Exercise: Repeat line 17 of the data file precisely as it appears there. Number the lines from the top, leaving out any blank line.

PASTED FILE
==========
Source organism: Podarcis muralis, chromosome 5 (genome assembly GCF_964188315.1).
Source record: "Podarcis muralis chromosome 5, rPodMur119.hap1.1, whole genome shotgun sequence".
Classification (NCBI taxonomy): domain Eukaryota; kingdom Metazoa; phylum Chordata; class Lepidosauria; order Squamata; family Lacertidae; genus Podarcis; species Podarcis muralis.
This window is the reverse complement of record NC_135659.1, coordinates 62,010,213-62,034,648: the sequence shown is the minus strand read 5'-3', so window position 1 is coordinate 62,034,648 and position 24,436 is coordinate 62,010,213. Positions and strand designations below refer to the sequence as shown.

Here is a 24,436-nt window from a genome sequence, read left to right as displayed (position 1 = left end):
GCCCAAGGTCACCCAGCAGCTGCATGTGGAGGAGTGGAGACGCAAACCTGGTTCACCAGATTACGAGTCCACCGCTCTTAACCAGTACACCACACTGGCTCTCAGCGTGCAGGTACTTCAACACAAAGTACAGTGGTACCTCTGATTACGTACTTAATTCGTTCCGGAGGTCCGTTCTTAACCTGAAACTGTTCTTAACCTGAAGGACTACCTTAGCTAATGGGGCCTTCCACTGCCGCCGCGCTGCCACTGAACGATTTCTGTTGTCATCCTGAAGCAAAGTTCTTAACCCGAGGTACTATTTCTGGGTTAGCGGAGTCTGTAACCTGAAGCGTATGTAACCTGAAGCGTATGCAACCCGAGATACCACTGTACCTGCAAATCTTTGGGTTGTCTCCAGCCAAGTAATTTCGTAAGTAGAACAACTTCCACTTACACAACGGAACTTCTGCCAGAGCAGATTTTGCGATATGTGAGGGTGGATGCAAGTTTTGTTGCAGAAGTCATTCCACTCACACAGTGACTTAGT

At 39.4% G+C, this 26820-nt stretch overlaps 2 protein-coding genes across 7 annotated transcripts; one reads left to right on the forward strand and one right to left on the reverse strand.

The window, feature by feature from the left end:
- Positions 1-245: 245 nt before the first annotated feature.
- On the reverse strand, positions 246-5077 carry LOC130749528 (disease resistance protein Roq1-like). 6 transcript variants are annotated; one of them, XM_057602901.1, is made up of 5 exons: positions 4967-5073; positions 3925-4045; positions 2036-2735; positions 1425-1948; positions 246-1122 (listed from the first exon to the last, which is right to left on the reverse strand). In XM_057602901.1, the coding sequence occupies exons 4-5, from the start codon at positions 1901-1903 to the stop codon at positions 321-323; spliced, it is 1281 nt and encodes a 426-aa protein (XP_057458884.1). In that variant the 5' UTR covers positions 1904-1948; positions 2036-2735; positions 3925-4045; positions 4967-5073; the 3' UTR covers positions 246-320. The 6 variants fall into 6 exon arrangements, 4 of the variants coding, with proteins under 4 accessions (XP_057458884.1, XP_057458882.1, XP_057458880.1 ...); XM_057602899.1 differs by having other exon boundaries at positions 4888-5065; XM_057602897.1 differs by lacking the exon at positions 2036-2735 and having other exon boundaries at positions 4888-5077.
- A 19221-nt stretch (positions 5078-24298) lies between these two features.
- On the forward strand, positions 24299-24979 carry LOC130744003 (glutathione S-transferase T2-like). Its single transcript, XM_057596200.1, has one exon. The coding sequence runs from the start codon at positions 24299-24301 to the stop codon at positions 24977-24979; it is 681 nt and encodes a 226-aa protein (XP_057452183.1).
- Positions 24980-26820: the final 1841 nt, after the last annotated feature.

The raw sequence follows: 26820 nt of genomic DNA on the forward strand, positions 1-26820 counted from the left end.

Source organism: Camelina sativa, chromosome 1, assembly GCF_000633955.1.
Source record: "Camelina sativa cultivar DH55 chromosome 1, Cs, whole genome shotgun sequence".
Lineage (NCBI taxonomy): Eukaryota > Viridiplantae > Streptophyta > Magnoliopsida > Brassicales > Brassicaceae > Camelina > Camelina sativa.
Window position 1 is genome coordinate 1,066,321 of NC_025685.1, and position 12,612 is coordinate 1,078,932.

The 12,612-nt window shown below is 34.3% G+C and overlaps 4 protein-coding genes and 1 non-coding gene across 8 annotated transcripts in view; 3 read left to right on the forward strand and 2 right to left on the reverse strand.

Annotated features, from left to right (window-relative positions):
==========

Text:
Lineage (NCBI taxonomy): Eukaryota > Viridiplantae > Streptophyta > Magnoliopsida > Brassicales > Brassicaceae > Camelina > Camelina sativa.